- Graphite on paper
- Support: 503 x 635 mm
- Purchased 1984
T03832 Trees and Rocks 1952
Pencil on paper 19 3/4 × 25 (503 × 635)
Purchased from Lady Monnington (Grant-in-Aid) 1984
Exh: RA 1952 (1126, as ‘Study: Trees and Rocks’); Drawings and Paintings by Sir Thomas Monnington PRA 1902–1976, RA, October–November 1977 (38)
Lady Monnington writes (letter, 22 May 1986): ‘I clearly remember him doing a lot of drawings, and one or two small oils, in the quarry behind our house [near Groombridge, Kent] in the years 1949–1954.’ Lady Monnington owns one of the oils, which is on canvas and measures 24 × 20 ins.
The most finished of the known drawings of this motif is ‘Trees and Rocks’ 1954 (chalk heightened with white, on waxed tracing paper, 24 × 24 ins., coll. Royal Academy of Arts, to which bequeathed by Marshall Sisson RA in 1978). This drawing is reproduced in RA Illustrated 1954 (pl.74), and in the catalogue of Monnington's memorial retrospective at the Royal Academy in 1977 (pl.6). In the latter catalogue Judy Egerton writes that the Academy's drawing:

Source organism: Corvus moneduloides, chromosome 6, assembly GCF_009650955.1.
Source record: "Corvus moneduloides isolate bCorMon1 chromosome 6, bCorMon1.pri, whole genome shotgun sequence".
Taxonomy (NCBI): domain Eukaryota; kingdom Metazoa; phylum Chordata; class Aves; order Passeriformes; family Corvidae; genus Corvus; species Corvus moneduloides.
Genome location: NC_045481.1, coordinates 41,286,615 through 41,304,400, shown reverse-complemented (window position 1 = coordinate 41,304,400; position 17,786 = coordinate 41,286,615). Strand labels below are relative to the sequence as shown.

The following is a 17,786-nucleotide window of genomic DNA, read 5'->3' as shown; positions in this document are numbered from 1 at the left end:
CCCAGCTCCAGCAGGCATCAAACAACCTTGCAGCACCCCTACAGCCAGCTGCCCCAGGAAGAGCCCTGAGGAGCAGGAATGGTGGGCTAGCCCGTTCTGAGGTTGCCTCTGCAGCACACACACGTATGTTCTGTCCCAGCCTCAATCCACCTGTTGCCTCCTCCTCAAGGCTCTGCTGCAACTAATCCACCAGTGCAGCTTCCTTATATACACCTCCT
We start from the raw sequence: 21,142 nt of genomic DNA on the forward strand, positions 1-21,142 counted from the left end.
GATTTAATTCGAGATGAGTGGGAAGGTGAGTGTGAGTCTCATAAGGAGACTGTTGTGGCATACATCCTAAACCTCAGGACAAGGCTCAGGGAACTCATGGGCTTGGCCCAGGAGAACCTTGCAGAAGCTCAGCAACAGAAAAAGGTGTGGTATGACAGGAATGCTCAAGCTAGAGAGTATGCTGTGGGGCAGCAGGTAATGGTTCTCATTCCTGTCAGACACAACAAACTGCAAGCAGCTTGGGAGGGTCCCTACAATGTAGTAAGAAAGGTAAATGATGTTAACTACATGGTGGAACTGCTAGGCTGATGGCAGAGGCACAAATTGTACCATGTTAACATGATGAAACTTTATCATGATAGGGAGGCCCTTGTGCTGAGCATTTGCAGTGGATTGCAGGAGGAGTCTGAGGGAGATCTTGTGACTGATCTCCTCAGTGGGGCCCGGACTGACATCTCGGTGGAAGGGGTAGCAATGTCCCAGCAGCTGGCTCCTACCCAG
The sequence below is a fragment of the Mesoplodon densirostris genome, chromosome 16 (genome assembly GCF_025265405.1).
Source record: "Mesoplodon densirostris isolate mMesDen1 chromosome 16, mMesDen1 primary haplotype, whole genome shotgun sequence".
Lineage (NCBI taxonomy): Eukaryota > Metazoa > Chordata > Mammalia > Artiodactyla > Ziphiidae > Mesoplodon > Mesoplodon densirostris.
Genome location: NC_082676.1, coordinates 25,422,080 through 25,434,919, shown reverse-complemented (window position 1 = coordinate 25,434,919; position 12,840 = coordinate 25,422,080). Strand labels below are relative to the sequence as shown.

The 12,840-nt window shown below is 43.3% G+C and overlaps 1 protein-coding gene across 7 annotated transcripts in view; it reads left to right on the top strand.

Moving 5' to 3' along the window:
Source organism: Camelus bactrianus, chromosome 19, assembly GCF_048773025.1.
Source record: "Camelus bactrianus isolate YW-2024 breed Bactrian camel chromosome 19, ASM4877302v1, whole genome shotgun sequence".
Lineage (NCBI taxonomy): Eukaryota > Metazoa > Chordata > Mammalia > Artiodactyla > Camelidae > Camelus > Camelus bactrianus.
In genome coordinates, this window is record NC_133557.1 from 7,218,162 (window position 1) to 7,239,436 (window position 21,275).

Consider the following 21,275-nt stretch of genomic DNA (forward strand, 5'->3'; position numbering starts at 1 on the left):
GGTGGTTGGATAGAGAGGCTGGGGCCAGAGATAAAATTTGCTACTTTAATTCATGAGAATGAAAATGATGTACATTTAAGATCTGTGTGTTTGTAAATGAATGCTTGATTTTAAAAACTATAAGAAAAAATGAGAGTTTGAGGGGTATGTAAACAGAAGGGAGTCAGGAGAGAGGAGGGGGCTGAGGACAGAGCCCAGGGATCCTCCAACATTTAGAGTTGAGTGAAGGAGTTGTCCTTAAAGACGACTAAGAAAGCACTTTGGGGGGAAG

treats the same trees and rocks [as represented in the Tate's drawing] as if they were part of a structure with geometric proportions, taking the subject several degrees nearer to abstraction and compressing the design into a veritable square. Monnington later referred to [the Academy's drawing] as the best drawing he ever did. The present location of a drawing representing an intermediate stage in the process of abstraction (exh. RA 1952, 1117, repr. RA Illustrated 1952, pl.80) is unknown.
The dimensions of this latter drawing are 24 × 26 ins.
The Tate Gallery 1982-84: Illustrated Catalogue of Acquisitions, London 1986